Modi’s three portraits of Jacob, one of his favorite models, are quite different from Picasso’s two pencil drawings (1915 and 1919) of him. Picasso’s realistic, incisive works show the vulnerability, pain and sadness in Jacob’s character. In Modi’s bust-length portrait, painted in 1916, the gray-haired Jacob wears a curved-brim top hat (cut off at the top but covering his bald dome), black jacket, white shirt and blue tie flecked with white dots. One eye, under high-arched eyebrows, is cross-hatched over blue; the other is blank gray. Modi gives him a ruddy complexion, and captures the long, aquiline blade of his nose, the sly evasive expression of his small, thin-lipped mouth, and his charming dandified air. The affectionate portrait makes Jacob more fashionable and self-assured than he really was, but reveals his intelligence, sophistication and wit.

Jacob and Modi were both Jewish, talented, obscure, generous and desperately poor. Jacob valued Modi’s extraordinary understanding of and ability to recite French poetry; and the critic André Salmon hinted that Jacob (like so many others) was actually in love with Modi. The poet described the painter as a “broad-shouldered man, with a vaguely Dantesque profile, but short nose. It was Jewish. His laugh was lively, clear and quick. He was usually discontented, indignant and grumbling. His face and body were beautiful and very dark. He had the bearing of a gentleman in rags.”

Deeply sympathetic, Jacob connected Modi’s negative qualities to his pursuit of an aesthetic ideal: “His unbearable pride, grim ingratitude, arrogance; all of these expressed nothing else but his longing for crystalline purity.” He praised Modi’s character and lamented his early death: “Modigliani, your work … is savagely cut in two by a ghost… . Death came and our sorrows with it! Your life of simple grandeur was lived by an aristocrat, and we loved you. We’re left with mourning and you remain sadly close to us.”

Max Jacob had the saddest story of all Modi’s self-destructive friends. The last photo of him shows a stooped, shabby and self-effacing figure. Though a Catholic convert, he was forced during the Nazi Occupation to wear the yellow star that stigmatized the Jews. He lived in an abbey with monks, but they were unable to hide or protect him. In February 1944, only six months before the liberation of France, he was arrested and sent to the prison camp at Drancy (north of Paris) to await transport to Auschwitz. In Drancy poor Max apologized to the other Jewish prisoners for offering prayers to a Christian God, and died of pneumonia before he could be sent to certain death in the gas chambers of Poland. Had Modi lived, he would have suffered the same tragic fate as Max Jacob.

There is a great contrast between Jacob, a weak and cowardly failure, and Blaise Cendrars, a heroic and adventurous warrior. Cendrars had met Modi just after the artist arrived in Paris in 1906 and was struck by how well dressed he was, how rich he seemed. Since then, Cendrars had traveled the world and fought in the war. He was a spectacular character, a fascinating liar who created legends about himself. But the facts were colorful enough. Born Frédéric Sauser in La Chaux-de-Fonds, Switzerland, between Neuchâtel and the French border, he came from an Anabaptist family that had fled the French Jura. Soon after his birth his father, a professor of mathematics, moved the family to Egypt and started a hotel. Cendrars, constantly on the move, was educated in Naples, spent his late teens as a Swiss watch salesman in St. Petersburg, and studied philosophy and medicine at the University of Berne. In 1911 he took the newly completed Trans-Siberian railroad across Russia, which inspired his first major work, La Prose du Transsibérien (1913). He was in New York in 1912, moved to Paris that year, became a friend of Guillaume Apollinaire and Marc Chagall, married a Polish woman and had two sons.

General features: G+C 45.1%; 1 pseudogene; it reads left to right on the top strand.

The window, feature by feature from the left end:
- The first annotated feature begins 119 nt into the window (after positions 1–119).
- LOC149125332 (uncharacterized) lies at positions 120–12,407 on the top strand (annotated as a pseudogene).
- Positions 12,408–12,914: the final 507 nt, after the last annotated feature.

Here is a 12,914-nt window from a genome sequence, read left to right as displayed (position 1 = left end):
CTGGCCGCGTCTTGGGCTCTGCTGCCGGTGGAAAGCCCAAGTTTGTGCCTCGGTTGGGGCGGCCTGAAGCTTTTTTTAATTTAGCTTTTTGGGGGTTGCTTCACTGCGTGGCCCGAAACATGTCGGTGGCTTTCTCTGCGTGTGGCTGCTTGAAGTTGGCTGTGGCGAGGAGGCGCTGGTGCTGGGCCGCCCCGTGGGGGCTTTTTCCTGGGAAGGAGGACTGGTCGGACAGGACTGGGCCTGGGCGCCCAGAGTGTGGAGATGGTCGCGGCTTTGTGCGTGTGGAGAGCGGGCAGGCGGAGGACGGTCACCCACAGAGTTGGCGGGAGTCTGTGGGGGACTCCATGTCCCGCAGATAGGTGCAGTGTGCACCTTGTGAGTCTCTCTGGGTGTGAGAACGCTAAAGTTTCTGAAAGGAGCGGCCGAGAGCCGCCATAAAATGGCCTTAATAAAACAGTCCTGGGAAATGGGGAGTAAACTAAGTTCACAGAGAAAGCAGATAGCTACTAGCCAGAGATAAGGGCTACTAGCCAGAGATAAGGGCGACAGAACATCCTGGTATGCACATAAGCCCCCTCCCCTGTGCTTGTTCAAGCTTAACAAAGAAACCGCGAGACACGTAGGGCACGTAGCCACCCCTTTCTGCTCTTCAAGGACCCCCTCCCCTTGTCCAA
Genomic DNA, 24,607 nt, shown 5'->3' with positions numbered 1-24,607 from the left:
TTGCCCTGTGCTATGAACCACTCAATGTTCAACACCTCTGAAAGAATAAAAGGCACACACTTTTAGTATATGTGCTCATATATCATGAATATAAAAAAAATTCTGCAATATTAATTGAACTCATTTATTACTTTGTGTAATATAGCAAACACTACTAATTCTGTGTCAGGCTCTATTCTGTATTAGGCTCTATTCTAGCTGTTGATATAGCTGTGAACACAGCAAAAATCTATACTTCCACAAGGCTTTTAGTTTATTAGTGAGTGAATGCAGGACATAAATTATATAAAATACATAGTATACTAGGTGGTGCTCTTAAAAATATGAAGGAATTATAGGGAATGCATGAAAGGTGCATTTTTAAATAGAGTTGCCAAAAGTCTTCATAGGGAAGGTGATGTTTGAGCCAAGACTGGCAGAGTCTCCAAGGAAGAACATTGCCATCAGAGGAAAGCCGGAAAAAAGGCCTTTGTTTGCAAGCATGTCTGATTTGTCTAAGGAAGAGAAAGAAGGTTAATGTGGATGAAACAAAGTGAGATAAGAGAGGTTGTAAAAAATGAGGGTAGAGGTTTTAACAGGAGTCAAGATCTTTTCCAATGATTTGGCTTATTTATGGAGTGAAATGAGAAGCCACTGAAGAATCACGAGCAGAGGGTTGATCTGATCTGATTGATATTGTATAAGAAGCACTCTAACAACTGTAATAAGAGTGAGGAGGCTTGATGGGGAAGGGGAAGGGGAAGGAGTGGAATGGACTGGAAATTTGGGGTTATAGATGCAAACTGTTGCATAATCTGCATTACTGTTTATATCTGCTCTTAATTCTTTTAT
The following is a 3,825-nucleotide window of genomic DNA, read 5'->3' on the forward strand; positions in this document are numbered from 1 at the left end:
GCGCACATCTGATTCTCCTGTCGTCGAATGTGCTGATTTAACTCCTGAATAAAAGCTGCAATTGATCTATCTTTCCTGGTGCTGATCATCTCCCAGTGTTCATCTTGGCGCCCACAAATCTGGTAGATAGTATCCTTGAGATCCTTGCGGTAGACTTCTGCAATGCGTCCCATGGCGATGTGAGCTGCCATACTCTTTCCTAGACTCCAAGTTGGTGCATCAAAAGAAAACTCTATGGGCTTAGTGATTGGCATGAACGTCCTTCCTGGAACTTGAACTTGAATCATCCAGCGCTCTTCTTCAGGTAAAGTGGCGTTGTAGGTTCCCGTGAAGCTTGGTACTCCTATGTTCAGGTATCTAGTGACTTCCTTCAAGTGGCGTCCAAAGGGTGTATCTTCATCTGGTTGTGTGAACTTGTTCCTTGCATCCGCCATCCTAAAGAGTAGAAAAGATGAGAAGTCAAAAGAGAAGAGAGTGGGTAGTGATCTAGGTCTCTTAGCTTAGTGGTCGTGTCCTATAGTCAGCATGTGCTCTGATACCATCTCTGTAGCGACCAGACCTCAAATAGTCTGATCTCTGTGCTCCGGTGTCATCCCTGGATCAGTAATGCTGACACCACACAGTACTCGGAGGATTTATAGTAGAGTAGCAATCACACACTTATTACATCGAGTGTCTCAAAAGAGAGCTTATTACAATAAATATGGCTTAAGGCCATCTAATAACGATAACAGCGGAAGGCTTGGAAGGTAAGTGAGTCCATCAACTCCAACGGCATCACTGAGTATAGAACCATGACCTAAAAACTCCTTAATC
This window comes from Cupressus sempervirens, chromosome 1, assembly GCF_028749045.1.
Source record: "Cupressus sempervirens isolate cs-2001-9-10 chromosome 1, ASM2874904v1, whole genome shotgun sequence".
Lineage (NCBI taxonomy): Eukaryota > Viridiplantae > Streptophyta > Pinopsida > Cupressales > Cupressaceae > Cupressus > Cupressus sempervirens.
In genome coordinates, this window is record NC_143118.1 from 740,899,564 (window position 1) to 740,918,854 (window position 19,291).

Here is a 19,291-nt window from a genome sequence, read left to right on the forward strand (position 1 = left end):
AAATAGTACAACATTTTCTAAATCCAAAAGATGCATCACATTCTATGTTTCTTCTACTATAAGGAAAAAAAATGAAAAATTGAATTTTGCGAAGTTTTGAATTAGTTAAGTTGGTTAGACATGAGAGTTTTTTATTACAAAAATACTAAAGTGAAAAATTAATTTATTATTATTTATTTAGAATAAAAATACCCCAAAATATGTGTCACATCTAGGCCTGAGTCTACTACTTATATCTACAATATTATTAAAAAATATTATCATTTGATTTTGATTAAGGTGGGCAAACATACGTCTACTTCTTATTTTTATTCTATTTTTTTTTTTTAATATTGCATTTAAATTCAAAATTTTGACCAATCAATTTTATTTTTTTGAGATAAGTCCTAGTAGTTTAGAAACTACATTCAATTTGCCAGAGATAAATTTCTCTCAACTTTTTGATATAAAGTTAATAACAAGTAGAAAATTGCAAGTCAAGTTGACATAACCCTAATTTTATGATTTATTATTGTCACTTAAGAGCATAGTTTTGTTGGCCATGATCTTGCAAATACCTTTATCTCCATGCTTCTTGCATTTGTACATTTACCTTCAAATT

When the Great War broke out he joined the French Foreign Legion and had his right arm blown off by a shell burst. His military citation, testifying to his courage under fire, reported that “although severely wounded at the beginning of the attack on September 28, 1915 and weakened by loss of blood he continued to lead his squadron and remained with them until the end of the battle.” Severini, struck by his insouciance, wrote that he took the loss of his arm “in stride with such high spirits, ease, and sense of humor. It was incredible to watch the gestural effects that Cendrars managed to express with that empty sleeve.” After the war, the multi-talented Cendrars worked for the director Abel Gance on J’accuse, a film based on Zola’s defense of Captain Alfred Dreyfus, wrote the scenario for Darius Milhaud’s ballet The Creation of the World and made five trips to South America. In World War Two, he saw combat as a correspondent for French newspapers.

Several English and American artists and writers were impressed by Cendrars’ thirst for escape and adventure, his savage melancholy and violent temperament. The English painter Frank Budgen declared that “Cendrars seemed to have been everywhere: Russia. America. New York. St. Petersburg. Forests of the Amazon. He knew them all.” John Dos Passos exclaimed of Cendrars, who loved fast cars, that “it was hairraising to spin with him around the mountain roads. He steered with one hand and changed the gears on his little French car with his hook … took every curve on two wheels.” Ernest Hemingway, who hung out with Cendrars at the Closerie des Lilas, recalled an empty sleeve rather than a hook. In Hemingway’s account, he was (like Hemingway himself) an entertaining, heavy drinking fantasist: “[I saw] Blaise Cendrars, with his broken boxer’s face and his pinned up empty sleeve, rolling a cigarette with his one good hand. He was a good companion until he drank too much and, at that time, when he was lying, he was more interesting than many men telling a story truly.”